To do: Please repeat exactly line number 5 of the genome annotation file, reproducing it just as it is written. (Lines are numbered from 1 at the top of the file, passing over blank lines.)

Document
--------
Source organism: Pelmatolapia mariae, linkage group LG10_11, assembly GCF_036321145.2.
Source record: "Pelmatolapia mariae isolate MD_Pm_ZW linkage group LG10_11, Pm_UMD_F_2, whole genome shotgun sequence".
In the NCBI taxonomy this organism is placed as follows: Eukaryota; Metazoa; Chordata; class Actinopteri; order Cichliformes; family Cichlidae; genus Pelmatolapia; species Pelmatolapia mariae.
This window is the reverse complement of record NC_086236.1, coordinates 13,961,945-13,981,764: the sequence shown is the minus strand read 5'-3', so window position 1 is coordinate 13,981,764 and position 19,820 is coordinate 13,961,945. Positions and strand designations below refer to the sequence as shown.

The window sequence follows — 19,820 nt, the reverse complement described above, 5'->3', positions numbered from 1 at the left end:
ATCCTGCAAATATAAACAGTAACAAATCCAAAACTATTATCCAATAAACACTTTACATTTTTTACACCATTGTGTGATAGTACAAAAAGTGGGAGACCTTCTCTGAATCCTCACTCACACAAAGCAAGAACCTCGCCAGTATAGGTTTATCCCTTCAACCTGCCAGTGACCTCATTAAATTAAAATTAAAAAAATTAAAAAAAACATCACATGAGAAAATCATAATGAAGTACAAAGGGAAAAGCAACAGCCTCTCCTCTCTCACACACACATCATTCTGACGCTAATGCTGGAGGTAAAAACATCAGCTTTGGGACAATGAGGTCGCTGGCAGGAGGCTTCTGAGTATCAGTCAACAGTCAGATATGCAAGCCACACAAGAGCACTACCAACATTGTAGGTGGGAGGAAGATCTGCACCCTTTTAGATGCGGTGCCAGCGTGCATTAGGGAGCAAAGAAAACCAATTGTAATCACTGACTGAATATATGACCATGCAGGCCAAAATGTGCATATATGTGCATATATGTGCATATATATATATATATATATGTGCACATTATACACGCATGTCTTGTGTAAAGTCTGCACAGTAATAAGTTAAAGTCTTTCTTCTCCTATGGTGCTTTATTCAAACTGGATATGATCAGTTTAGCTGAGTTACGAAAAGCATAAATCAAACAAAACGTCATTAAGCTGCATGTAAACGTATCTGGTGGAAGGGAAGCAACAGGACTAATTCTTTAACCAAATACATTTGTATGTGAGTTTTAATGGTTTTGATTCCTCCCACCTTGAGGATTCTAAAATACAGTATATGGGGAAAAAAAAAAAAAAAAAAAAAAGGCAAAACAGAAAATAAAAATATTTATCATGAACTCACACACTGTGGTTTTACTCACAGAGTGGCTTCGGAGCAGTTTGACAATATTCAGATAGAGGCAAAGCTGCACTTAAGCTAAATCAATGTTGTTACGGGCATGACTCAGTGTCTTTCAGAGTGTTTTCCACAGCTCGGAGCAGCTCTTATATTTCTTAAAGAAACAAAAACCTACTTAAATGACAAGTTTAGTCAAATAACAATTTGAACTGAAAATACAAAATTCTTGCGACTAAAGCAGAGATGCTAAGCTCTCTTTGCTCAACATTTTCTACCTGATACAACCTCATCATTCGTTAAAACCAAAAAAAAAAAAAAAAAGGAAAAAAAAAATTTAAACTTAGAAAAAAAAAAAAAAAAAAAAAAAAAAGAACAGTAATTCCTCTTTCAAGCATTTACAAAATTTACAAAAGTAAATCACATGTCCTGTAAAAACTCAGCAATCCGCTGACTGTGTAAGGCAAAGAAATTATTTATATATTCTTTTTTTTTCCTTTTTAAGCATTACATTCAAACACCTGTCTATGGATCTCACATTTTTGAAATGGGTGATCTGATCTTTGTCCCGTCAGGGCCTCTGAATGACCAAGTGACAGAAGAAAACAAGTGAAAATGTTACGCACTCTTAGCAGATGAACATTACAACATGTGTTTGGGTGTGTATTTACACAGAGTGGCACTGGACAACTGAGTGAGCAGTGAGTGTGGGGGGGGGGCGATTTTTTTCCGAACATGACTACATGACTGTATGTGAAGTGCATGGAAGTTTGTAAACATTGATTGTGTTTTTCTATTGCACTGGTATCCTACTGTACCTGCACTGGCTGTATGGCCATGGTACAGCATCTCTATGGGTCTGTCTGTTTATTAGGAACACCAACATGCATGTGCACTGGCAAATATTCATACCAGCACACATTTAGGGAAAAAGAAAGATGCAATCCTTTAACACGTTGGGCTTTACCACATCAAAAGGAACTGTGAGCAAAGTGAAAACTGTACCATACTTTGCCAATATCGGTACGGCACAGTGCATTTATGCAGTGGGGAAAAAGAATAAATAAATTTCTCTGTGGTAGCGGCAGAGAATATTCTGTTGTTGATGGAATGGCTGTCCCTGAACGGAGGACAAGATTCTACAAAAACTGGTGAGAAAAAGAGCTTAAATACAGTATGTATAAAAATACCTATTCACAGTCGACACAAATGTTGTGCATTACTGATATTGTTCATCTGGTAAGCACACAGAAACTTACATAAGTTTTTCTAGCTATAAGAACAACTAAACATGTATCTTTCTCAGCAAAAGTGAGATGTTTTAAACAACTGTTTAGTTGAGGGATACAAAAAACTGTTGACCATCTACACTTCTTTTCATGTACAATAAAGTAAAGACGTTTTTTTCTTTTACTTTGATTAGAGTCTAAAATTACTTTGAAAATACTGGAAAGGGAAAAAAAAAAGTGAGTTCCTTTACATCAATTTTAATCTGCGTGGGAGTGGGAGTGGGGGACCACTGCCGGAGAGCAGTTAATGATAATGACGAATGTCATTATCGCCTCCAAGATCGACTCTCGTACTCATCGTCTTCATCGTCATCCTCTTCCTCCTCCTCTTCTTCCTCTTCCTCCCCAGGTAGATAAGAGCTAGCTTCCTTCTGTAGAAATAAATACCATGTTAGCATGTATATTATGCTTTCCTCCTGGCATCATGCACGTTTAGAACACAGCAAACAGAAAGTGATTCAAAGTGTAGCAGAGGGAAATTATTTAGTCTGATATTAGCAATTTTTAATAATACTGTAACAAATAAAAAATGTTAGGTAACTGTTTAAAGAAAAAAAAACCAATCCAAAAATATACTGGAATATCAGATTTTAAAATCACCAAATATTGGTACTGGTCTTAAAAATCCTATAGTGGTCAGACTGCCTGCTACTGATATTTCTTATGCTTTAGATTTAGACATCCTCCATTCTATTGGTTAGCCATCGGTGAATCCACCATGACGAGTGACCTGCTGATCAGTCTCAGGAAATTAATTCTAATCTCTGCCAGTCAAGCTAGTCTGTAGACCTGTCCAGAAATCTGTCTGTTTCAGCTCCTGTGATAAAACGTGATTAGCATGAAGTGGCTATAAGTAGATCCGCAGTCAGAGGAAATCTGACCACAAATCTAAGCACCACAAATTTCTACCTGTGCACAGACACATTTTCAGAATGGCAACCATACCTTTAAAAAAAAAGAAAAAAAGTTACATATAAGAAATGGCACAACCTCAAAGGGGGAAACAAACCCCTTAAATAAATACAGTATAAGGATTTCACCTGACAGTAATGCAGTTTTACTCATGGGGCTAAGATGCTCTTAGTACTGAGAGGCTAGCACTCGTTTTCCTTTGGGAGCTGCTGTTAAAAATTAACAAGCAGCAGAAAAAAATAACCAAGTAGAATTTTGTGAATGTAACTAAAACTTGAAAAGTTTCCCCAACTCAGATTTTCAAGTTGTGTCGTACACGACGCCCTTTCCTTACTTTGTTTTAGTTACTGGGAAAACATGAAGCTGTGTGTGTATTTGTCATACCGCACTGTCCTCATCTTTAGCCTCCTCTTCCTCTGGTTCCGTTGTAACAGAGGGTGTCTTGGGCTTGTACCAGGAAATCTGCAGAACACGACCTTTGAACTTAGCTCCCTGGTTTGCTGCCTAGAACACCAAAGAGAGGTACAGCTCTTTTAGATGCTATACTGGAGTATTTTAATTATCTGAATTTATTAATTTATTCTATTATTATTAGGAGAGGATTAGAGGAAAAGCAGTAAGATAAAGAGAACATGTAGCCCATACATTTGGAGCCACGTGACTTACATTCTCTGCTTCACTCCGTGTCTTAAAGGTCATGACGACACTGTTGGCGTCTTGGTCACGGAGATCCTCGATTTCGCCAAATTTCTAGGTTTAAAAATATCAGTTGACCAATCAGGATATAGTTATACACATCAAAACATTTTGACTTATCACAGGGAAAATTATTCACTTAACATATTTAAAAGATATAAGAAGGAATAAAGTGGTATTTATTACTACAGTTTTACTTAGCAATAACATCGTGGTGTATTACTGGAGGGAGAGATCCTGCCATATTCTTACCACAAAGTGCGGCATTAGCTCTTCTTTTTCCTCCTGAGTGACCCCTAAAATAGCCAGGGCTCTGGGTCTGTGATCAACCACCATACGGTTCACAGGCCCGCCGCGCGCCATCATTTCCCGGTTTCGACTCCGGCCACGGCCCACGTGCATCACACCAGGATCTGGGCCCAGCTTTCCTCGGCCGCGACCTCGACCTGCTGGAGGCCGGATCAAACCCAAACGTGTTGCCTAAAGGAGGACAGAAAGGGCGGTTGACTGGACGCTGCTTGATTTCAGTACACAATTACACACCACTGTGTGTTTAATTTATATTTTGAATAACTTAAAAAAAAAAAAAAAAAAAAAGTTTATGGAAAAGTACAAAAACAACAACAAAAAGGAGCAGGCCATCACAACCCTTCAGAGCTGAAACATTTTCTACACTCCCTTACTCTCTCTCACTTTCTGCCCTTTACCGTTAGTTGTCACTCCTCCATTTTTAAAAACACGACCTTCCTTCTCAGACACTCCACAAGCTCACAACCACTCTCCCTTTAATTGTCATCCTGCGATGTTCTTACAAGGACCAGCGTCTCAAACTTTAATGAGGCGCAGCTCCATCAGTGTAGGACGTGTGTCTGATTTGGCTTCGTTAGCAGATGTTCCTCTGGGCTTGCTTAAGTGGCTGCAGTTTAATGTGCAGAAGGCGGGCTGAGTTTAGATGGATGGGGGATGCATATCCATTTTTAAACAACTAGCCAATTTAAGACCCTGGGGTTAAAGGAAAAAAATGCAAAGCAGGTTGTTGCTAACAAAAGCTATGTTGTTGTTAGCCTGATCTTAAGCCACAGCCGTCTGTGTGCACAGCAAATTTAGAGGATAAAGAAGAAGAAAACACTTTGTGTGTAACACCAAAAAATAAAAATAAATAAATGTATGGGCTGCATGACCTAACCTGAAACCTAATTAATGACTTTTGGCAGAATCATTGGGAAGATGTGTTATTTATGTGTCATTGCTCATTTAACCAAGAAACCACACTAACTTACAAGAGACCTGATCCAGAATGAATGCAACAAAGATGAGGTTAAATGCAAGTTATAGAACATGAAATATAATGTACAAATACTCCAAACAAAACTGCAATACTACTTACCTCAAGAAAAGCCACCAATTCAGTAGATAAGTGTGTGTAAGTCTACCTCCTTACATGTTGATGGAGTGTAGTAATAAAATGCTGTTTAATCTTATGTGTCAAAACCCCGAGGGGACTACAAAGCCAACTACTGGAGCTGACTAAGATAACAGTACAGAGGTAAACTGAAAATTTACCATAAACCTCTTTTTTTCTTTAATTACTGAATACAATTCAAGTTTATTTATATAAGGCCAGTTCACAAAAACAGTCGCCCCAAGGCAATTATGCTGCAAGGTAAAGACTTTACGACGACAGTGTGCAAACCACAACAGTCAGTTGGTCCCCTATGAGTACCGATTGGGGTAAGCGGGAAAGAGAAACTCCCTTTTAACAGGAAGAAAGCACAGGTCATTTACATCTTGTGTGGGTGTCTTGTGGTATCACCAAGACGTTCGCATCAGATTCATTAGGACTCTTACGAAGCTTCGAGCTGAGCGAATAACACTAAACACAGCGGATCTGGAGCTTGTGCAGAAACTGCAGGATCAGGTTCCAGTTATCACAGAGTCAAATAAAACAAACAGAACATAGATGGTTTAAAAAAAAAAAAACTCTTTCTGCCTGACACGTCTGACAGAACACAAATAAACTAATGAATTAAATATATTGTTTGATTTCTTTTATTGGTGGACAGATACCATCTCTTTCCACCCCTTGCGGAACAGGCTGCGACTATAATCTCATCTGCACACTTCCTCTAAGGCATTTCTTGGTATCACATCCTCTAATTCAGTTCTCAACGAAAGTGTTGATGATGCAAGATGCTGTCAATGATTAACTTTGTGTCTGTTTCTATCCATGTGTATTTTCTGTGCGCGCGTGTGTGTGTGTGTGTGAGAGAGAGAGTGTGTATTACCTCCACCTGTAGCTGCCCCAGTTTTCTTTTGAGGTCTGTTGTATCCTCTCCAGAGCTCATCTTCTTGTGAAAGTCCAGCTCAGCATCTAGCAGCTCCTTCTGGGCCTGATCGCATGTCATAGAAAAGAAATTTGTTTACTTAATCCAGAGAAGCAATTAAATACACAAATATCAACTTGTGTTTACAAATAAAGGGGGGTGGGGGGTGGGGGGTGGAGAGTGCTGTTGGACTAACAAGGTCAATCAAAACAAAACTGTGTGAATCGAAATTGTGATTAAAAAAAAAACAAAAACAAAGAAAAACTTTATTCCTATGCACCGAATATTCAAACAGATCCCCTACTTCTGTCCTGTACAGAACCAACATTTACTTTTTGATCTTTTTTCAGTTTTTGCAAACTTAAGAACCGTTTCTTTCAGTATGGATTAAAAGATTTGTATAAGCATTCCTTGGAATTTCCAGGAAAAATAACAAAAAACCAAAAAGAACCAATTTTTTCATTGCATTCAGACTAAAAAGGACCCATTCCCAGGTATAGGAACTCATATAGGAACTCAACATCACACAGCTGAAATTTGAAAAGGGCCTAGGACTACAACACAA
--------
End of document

The window sequence follows — 19,820 nt, the reverse complement described above, 5'->3', positions numbered from 1 at the left end: